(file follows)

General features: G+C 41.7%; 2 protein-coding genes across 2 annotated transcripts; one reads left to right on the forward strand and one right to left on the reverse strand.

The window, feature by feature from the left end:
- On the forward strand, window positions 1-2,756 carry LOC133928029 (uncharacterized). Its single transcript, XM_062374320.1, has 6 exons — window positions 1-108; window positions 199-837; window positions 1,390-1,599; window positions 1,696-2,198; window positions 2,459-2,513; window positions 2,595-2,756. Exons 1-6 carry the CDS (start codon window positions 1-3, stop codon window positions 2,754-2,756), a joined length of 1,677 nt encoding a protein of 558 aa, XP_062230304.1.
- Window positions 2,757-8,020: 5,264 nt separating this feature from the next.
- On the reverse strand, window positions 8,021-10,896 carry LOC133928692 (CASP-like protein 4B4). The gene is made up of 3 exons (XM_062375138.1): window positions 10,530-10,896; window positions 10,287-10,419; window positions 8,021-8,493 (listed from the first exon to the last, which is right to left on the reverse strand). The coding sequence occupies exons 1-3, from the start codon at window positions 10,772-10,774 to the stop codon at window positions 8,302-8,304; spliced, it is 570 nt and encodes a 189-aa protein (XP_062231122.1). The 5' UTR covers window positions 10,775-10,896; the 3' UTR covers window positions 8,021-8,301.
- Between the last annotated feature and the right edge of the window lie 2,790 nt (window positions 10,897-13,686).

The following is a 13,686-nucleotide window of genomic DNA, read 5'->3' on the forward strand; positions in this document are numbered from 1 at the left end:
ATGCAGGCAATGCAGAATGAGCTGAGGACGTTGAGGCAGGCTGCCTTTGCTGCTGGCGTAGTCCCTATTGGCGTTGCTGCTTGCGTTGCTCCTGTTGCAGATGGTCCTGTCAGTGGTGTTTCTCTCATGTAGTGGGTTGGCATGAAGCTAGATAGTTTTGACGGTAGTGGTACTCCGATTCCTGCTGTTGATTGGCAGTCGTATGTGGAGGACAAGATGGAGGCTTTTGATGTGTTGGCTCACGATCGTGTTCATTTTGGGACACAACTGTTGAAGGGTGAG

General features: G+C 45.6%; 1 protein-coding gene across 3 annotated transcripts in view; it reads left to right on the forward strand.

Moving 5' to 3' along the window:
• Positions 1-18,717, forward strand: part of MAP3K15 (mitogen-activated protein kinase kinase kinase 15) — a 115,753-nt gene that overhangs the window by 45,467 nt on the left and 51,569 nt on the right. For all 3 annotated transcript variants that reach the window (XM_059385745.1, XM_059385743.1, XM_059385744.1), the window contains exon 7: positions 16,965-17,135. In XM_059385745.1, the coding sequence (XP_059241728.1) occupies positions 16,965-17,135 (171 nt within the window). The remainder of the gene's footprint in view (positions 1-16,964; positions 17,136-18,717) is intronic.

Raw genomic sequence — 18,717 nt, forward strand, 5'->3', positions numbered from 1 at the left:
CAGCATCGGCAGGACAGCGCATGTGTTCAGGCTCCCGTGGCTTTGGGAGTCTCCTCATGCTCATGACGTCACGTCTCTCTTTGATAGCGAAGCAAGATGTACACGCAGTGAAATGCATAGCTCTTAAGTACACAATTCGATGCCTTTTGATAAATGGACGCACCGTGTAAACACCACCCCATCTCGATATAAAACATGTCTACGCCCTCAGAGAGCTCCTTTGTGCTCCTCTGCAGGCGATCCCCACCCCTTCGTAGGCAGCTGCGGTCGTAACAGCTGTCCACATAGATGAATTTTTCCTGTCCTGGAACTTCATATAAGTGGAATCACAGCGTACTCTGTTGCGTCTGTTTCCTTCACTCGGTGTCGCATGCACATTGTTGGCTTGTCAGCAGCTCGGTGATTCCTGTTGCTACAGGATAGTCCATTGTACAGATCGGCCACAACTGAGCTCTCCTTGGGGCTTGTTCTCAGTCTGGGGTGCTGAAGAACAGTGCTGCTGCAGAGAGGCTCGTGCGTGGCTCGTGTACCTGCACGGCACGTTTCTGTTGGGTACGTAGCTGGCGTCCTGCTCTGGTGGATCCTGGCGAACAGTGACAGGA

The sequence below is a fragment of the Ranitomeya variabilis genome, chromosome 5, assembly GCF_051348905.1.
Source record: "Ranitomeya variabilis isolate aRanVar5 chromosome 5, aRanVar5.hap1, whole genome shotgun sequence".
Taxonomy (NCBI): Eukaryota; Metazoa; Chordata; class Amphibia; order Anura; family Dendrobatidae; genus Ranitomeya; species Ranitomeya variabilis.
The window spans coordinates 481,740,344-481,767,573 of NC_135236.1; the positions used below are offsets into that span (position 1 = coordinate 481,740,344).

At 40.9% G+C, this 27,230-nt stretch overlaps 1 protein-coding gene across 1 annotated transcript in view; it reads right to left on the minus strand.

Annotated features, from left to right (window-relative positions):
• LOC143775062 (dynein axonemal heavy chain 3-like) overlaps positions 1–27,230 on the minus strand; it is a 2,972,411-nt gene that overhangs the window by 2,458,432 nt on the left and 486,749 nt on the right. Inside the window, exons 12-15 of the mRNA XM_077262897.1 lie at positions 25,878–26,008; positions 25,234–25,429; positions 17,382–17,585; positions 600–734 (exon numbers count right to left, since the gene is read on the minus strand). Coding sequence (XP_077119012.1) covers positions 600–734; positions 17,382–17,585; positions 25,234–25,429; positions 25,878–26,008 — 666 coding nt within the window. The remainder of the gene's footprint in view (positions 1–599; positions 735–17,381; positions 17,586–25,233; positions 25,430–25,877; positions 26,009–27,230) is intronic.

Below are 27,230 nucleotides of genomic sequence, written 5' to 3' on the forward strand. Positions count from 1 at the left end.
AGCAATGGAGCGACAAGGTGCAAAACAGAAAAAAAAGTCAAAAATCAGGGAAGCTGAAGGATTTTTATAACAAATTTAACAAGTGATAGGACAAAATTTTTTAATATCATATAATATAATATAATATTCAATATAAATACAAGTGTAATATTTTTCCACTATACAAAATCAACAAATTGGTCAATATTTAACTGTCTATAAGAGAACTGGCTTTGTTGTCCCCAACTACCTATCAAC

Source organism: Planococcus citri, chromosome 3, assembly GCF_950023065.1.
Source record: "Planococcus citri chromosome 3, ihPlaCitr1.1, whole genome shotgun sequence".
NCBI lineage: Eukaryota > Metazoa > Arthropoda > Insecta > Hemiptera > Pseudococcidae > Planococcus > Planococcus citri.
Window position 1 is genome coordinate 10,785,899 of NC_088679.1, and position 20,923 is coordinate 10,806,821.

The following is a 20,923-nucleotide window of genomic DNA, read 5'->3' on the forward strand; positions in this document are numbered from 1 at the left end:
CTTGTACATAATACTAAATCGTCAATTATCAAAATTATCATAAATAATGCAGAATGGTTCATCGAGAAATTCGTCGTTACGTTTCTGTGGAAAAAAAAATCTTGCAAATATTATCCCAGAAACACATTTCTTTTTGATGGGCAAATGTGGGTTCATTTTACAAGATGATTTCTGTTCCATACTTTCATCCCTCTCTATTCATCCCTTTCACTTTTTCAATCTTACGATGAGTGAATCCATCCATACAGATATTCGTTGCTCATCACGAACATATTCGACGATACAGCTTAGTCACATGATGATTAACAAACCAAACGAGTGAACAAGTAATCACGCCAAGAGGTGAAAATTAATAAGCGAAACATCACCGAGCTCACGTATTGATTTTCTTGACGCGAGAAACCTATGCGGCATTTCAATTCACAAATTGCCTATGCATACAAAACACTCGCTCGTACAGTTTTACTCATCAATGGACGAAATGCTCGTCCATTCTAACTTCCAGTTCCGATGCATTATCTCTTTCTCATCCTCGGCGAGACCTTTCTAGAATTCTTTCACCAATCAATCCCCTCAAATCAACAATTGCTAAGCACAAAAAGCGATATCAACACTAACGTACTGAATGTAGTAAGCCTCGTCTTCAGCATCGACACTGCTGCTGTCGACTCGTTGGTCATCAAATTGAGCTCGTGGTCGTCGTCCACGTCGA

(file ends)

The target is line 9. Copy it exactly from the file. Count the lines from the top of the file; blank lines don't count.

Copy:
General features: G+C 45.6%; 1 protein-coding gene across 3 annotated transcripts in view; it reads left to right on the forward strand.